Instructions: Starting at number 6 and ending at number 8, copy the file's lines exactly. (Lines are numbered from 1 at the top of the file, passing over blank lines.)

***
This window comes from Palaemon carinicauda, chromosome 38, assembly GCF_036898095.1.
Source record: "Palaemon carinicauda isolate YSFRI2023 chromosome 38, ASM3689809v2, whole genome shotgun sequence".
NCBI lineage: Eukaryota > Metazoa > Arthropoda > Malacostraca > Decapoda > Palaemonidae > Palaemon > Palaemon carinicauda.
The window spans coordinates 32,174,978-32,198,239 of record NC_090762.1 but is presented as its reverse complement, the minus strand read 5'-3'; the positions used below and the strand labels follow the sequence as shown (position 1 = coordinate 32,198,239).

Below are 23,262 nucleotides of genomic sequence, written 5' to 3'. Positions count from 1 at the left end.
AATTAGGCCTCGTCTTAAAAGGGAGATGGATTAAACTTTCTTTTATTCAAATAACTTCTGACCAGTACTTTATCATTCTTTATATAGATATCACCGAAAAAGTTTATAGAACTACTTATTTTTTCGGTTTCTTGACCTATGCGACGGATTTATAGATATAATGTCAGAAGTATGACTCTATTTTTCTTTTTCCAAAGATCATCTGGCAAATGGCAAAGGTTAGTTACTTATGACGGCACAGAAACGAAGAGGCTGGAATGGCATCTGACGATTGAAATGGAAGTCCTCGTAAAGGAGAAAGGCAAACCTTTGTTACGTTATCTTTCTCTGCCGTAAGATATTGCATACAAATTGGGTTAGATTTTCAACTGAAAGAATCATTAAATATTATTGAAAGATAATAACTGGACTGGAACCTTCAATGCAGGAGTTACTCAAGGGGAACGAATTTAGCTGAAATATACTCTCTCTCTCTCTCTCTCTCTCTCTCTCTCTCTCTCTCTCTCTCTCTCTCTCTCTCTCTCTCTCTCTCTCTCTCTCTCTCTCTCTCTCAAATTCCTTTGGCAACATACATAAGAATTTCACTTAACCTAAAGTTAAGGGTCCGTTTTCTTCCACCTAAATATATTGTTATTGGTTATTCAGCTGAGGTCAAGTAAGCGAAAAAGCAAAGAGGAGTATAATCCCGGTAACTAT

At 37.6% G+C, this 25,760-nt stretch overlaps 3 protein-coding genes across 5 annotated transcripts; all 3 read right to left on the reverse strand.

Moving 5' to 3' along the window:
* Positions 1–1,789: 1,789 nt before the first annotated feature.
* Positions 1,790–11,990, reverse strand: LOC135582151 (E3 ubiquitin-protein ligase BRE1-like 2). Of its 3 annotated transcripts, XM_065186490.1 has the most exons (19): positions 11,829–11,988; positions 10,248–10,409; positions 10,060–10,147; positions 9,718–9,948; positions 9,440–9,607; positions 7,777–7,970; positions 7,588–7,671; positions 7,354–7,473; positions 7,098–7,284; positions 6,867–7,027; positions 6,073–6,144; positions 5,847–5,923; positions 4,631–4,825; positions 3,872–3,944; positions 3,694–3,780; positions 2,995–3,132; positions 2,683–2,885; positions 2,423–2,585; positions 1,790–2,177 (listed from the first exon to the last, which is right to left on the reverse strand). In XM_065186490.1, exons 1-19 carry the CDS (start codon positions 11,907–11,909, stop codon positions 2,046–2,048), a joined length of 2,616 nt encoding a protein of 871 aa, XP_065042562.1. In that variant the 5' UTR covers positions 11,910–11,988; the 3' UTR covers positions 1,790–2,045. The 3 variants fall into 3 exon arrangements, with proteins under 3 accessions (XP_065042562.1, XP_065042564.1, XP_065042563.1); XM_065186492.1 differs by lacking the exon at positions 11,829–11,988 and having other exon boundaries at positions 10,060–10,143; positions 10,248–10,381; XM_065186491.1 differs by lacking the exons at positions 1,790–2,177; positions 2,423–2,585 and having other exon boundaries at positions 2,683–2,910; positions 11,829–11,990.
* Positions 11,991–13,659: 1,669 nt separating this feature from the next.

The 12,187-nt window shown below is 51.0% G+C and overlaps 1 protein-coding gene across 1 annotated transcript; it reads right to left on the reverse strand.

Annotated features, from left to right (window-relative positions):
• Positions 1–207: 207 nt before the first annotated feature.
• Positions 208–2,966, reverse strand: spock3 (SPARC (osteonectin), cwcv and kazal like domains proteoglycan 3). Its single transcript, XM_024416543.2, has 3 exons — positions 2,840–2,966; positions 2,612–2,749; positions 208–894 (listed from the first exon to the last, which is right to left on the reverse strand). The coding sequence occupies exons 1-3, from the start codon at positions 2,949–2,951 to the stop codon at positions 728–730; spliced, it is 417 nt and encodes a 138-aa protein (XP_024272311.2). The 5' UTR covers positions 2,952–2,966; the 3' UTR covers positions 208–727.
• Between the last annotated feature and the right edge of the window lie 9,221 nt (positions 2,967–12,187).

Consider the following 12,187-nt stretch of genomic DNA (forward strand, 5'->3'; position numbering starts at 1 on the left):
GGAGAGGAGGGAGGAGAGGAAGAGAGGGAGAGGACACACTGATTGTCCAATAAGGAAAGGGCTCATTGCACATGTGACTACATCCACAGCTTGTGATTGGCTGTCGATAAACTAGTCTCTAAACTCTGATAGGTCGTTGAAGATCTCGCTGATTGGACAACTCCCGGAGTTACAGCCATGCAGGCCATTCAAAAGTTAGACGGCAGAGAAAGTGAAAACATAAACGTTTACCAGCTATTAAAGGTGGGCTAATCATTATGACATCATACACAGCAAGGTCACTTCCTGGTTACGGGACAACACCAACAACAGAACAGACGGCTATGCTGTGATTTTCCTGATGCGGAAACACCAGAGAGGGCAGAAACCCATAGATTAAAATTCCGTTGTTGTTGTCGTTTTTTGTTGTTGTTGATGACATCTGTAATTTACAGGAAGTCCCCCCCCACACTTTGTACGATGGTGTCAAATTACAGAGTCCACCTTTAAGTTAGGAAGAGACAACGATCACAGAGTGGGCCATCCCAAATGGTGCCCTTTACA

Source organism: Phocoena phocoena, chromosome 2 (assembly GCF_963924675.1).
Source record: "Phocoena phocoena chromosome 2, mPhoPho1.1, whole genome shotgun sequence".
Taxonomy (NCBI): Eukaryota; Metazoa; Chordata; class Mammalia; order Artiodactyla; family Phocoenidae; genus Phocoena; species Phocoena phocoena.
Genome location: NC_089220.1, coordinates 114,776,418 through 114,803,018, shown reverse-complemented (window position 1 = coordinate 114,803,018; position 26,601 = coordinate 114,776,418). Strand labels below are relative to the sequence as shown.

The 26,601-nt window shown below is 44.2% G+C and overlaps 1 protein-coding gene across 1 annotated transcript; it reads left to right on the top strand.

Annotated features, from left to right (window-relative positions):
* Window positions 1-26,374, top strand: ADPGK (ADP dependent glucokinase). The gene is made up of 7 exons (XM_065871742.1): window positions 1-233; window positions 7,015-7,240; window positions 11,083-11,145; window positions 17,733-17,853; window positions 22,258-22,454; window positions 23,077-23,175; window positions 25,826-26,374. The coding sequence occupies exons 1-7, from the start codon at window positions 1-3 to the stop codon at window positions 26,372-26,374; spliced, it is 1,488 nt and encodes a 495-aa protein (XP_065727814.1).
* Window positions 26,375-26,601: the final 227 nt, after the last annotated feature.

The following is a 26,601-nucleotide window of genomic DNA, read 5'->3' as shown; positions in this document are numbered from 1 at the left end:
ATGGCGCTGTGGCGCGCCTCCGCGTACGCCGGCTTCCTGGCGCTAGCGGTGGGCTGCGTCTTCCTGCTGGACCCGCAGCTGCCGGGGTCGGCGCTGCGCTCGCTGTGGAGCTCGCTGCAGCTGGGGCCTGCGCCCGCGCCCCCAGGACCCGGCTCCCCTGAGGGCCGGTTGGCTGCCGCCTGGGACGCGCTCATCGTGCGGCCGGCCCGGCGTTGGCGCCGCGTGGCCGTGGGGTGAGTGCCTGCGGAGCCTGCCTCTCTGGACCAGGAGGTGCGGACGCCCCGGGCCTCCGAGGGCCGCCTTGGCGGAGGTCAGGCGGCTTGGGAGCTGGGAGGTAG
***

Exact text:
AATTAGGCCTCGTCTTAAAAGGGAGATGGATTAAACTTTCTTTTATTCAAATAACTTCTGACCAGTACTTTATCATTCTTTATATAGATATCACCGAAAAAGTTTATAGAACTACTTATTTTTTCGGTTTCTTGACCTATGCGACGGATTTATAGATATAATGTCAGAAGTATGACTCTATTTTTCTTTTTCCAAAGATCATCTGGCAAATGGCAAAGGTTAGTTACTTATGACGGCACAGAAACGAAGAGGCTGGAATGGCATCTGACGATTGAAATGGAAGTCCTCGTAAAGGAGAAAGGCAAACCTTTGTTACGTTATCTTTCTCTGCCGTAAGATATTGCATACAAATTGGGTTAGATTTTCAACTGAAAGAATCATTAAATATTATTGAAAGATAATAACTGGACTGGAACCTTCAATGCAGGAGTTACTCAAGGGGAACGAATTTAGCTGAAATATACTCTCTCTCTCTCTCTCTCTCTCTCTCTCTCTCTCTCTCTCTCTCTCTCTCTCTCTCTCTCTCTCTCTCTCTCTCTCTCTCTCTCTCTCAAATTCCTTTGGCAACATACATAAGAATTTCACTTAACCTAAAGTTAAGGGTCCGTTTTCTTCCACCTAAATATATTGTTATTGGTTATTCAGCTGAGGTCAAGTAAGCGAAAAAGCAAAGAGGAGTATAATCCCGGTAACTAT

At 37.6% G+C, this 25,760-nt stretch overlaps 3 protein-coding genes across 5 annotated transcripts; all 3 read right to left on the reverse strand.

Moving 5' to 3' along the window: